Cover image for Selected poems of Amy Lowell
Title:
Selected poems of Amy Lowell
Author:
Lowell, Amy, 1874-1925.
Personal Author:
Uniform Title:
Poems. Selections
Publication Information:
New Brunswick, N.J. : Rutgers University Press, [2002]

©2002
Physical Description:
xlii, 135 pages ; 22 cm
Language:
English
ISBN:
9780813531274

9780813531281
Format :
Book

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PS3523.O88 A6 2002 Adult Non-Fiction Non-Fiction Area
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PS3523.O88 A6 2002 Adult Non-Fiction Non-Fiction Area
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Summary

Summary

Amy Lowell (1874-1925), American poet and critic, was one of the most influential and best-known writers of her era. Within a thirteen-year period, she produced six volumes of poetry, two volumes of criticism, a two-volume biography of John Keats, and countless articles and reviews that appeared in many popular periodicals. As a herald of the New Poetry, Lowell saw herself and her kind of work as a part of a newly forged, diverse, American people that registered its consciousness in different tonalities but all in a native idiom. She helped build the road leading to the later works of Allen Ginsberg, May Sarton, Sylvia Plath, and beyond. Except for the few poems that invariably appear in American literature anthologies, most of her writings are out of print. This will be the first volume of her work to appear in decades, and the depth, range, and surprising sensuality of her poems will be a revelation.

The poetry is organized according to Lowell's characteristic forms, from traditional to experimental. In each section the works appear in chronological order. Section one contains sonnets and other traditional verse forms. The next section covers her translations and adaptations of Chinese and Japanese poetry, whereby she beautifully renders the spirit of these works. Also included here are several of Lowell's own Asian-influenced poems. Lowell's free, or cadenced verse appears in the third part. The last section provides samples of Lowell's polyphonic prose, an ambitious and vigorous art form that employs all of the resources of poetry.

The release of The Selected Poems of Amy Lowell will be a major event for readers who have not been able to find a representative sampling of work from this vigorous, courageous poet who gave voice to an erotic, thoroughly American sensibility.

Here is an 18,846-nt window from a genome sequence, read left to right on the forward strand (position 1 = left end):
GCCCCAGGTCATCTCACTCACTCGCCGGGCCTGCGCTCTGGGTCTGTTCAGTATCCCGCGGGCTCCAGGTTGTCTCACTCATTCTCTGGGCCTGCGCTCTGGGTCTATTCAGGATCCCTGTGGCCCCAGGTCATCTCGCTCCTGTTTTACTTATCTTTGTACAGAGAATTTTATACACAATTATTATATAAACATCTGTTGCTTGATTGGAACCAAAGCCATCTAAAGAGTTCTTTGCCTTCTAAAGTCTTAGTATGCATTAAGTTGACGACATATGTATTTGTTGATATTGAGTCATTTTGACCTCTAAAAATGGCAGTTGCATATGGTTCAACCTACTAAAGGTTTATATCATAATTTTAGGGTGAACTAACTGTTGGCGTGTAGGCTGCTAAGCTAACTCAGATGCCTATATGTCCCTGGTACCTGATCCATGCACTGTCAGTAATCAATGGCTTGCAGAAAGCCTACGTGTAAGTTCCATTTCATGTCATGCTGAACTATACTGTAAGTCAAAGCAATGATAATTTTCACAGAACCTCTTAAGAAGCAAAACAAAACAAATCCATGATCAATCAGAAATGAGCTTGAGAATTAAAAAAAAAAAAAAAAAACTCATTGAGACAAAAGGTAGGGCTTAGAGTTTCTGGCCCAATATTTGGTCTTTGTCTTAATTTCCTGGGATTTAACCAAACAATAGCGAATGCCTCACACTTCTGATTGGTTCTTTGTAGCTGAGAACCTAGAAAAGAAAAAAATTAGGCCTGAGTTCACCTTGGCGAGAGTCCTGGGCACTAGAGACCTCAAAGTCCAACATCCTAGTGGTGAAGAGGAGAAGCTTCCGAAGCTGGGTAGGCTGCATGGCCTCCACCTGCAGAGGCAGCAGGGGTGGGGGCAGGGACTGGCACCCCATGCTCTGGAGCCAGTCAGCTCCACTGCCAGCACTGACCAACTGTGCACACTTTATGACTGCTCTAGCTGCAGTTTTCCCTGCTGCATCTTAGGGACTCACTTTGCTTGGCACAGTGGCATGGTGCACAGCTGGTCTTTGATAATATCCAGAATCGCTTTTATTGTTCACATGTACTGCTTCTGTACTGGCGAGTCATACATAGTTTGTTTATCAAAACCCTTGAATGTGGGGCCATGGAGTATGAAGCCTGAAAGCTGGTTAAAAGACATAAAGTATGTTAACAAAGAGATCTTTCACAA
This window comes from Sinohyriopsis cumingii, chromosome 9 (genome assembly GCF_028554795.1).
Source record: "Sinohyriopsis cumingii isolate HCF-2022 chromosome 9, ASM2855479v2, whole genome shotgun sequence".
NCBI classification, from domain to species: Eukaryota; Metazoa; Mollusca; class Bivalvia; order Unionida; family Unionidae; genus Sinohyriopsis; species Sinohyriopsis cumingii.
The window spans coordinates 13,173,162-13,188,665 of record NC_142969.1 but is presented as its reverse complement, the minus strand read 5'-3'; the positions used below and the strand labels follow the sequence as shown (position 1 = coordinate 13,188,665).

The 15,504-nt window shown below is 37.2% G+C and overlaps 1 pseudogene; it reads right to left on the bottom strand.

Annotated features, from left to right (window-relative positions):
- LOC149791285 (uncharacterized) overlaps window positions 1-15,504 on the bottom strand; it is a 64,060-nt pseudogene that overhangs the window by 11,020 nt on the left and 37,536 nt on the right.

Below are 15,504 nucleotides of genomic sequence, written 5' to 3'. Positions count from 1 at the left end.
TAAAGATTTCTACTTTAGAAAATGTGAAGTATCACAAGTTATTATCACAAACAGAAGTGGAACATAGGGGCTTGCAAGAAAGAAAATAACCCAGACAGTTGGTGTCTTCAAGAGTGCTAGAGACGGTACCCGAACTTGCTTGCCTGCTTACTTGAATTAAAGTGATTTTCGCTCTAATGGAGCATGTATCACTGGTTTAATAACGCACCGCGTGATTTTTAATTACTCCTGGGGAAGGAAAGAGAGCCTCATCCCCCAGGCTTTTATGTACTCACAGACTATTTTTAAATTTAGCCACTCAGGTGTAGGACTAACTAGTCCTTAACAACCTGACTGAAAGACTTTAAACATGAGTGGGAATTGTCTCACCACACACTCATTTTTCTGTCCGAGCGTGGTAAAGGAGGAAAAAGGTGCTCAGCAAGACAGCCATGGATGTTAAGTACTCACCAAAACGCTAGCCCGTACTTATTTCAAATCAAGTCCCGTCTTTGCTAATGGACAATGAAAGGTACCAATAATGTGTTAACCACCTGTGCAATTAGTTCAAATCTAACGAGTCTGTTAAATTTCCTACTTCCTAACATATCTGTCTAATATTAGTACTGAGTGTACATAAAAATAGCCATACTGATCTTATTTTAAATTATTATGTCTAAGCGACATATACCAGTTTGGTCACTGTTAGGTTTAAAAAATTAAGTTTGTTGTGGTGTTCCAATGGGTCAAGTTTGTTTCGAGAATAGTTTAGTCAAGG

Author Notes

Amy Lawrence Lowell (February 9, 1874 - May 12, 1925) was an American poet of the imagist school from Brookline, Massachusetts, who posthumously won the Pulitzer Prize for Poetry in 1926.

Although Amy Lowell did not look like the stereotypical poet---she was of ample build and enjoyed smoking large black cigars in public---she did write verse that was revolutionary in its time. When "Sword Blades" and "Poppy Seed" (1914) were published, she emerged as the leader of the new poetry movement called the imagist school, and so thoroughly was she identified with this new precise and delicate style that Ezra Pound jokingly proposed to retitle it "Amygism." Two of her poems, "Patterns" (1915) and "A Lady" (1914) are frequently anthologized, both demonstrating her vivid depiction of color, agility with sharp images, and precise use of words.

Lowell came from a well-known and established Boston family that included James Russell Lowell as one of her predecessors and was later to produce another well-known poet in the person of Robert Lowell. Louis Untermeyer said of Amy Lowell in his introduction to "The Complete Poetical Works" (1955), that "her final place in the history of American literature has not been determined, but the importance of her influence remains unquestioned. Underneath her preoccupation with the need for novelty...she was a dynamic force." Her posthumous volume, "What's O'Clock" (1925), was awarded the Pulitzer Prize for poetry in 1926.

(Bowker Author Biography)